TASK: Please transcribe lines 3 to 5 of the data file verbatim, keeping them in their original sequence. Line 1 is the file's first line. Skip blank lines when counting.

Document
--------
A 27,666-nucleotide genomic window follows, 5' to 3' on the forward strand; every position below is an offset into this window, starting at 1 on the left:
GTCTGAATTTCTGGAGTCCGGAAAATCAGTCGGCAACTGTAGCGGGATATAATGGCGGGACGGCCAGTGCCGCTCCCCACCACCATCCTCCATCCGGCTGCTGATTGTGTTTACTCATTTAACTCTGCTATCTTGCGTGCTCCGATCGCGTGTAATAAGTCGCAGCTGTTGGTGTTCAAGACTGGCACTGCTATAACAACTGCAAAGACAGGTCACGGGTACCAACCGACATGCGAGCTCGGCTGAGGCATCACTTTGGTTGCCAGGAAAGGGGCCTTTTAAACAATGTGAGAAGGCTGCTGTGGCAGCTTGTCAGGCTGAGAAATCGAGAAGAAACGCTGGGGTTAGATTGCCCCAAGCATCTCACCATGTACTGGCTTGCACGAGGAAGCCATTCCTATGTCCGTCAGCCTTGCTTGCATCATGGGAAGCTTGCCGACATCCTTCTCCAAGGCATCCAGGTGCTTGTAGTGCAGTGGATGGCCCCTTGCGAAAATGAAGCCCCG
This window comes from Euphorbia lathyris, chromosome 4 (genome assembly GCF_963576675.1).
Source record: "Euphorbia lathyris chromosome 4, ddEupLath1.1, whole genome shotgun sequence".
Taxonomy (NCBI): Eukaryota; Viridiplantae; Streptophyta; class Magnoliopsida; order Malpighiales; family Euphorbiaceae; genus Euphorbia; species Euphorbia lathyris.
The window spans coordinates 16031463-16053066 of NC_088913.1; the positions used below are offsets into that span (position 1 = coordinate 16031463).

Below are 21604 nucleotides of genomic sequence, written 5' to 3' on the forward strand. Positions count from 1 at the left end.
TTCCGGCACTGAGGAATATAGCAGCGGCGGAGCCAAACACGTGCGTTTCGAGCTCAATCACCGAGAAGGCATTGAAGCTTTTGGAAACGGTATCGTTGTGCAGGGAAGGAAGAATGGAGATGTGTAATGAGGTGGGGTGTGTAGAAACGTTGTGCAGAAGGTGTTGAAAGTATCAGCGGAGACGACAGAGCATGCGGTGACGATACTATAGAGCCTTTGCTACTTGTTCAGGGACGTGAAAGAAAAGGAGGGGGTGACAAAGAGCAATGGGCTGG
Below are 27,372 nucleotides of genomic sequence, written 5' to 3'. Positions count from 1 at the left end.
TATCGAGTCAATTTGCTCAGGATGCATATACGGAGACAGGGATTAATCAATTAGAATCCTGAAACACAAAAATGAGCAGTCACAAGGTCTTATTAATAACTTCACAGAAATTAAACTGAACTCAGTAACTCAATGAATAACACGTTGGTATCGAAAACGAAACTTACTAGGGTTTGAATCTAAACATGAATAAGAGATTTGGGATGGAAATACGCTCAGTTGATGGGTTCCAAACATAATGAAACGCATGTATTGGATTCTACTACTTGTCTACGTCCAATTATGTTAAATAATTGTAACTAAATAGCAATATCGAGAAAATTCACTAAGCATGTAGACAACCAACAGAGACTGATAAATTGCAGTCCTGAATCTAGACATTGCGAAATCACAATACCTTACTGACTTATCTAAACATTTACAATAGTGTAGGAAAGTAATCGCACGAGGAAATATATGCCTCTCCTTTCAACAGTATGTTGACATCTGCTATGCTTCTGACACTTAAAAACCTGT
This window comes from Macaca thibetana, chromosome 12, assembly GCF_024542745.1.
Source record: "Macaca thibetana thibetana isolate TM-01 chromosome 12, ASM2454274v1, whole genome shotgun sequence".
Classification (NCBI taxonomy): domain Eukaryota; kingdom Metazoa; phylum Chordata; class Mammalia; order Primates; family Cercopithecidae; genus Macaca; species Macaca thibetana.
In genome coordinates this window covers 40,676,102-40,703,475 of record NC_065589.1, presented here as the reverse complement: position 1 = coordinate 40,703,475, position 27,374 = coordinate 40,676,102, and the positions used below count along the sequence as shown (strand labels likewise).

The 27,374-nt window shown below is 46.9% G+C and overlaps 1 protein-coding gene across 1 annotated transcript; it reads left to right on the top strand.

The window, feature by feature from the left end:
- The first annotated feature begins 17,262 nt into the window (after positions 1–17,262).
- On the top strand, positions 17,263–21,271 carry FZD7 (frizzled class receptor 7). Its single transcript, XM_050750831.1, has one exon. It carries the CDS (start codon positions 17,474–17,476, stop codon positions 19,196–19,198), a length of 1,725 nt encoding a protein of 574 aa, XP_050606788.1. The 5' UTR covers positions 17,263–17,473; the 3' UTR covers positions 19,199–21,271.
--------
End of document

This window comes from Euphorbia lathyris, chromosome 4 (genome assembly GCF_963576675.1).
Source record: "Euphorbia lathyris chromosome 4, ddEupLath1.1, whole genome shotgun sequence".
Taxonomy (NCBI): Eukaryota; Viridiplantae; Streptophyta; class Magnoliopsida; order Malpighiales; family Euphorbiaceae; genus Euphorbia; species Euphorbia lathyris.